Eagles found with marine pollutants

Center for Birds of Prey Executive Director Jim Elliott in 2014 holds a bald eagle for release that was treated and healed at the center.

The most alarming thing about the findings is that the researchers aren’t really startled by them: eagles and other birds of prey in the Lowcountry are contaminated with stain repellents, flame retardants and microplastics.

Those are top predators in the marine food chain, along with one more species:

“We found microplastics in oysters. We assume it gets into humans because we eat oysters,” said Phil Dustan, College of Charleston biology professor, whose class found so much microplastics in eagle feces that under a microscope it glowed like stars in the sky.

“The implications are obvious and severe,” said Jim Elliott, director of the Center for Birds of Prey, about the discovery of the repellents and retardants in all 27 birds sampled among eagles, hawks and owls. “Who’s next on the (food chain) ladder? It’s us.”

Dustan’s class recently tested eagle feces collected from under a nest in West Ashley, in the expansion of an earlier class study that found microfibers in oysters. Other studies have confirmed the bivalves also carry microplastics. The materials are tiny, broken down remnants of fibers and plastics disposed or discarded by humans.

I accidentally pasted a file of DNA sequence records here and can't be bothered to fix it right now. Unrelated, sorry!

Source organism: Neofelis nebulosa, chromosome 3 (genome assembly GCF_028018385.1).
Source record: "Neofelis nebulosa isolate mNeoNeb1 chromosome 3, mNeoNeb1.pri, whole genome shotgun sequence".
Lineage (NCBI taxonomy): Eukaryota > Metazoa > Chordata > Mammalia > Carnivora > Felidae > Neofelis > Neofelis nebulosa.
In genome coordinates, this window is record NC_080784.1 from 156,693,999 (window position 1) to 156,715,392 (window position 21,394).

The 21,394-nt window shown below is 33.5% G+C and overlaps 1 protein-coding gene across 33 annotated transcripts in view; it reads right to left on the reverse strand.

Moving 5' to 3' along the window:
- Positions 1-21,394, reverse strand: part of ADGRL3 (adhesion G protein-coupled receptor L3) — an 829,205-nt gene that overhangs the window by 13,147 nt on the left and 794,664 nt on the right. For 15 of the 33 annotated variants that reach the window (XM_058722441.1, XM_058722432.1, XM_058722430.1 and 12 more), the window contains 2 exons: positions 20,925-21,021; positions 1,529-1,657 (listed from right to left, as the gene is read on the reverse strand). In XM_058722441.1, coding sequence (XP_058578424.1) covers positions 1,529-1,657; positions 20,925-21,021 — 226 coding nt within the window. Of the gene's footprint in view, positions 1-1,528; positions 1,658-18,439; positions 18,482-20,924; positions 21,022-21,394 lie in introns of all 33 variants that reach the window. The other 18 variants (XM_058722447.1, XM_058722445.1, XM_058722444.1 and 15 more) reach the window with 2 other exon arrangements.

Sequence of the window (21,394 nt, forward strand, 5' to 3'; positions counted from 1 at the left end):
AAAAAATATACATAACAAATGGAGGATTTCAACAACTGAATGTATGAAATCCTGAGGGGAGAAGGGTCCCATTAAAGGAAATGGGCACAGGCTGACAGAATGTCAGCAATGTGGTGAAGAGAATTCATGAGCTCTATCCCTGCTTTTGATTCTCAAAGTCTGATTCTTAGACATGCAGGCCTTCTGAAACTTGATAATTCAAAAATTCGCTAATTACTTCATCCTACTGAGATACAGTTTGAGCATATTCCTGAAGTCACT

They also turn up in treated, discharged sewage effluent.

“The crazy thing is there’s plastics everywhere. There’s plastics in toilet paper,” Dustan said. The class is now testing for the materials in animals at other levels of the marine food chain.

Elliott’s center did its study in 2013 following federal and state studies that found dolphins and other sea life absorbing flame retardants, stain repellents, pharmaceuticals and clothing fibers — all of it suspected to be from wastewater discharge.

The dolphin studies found animals with weakened immune systems and exposed to so many antibiotics they were growing bacteria strong enough to resist antibiotic medications.

Elliott’s study found “elevated levels” of some of the same chemicals in birds of prey. The amounts found in the birds “are beyond what we predicted going in. The extent to what we found in these birds is scary,” Elliott said. “Obviously, one of the values these birds have is the (top predator) niche they fill.”

Top, or “alpha,” creatures are considered “canary in the coal mine” sentinels for human health. Their presence and health signal the health of the ecosystem overall.

“It’s creepy to think about,” said Ariel Christensen, a marine molecular biologist working with Dustan on the studies. Christensen as a student took part in the study that found microfibers in oysters.

The water quality in the Charleston Harbor estuaries has been deteriorating for years, while the monitoring has fallen off and efforts to maintain it for fishing or swimming aren’t stopping the degradation, The Post and Courier reported earlier this month.

Reach Bo Petersen at 937-5744, @bopete on twitter or Bo Petersen Reporting on Facebook.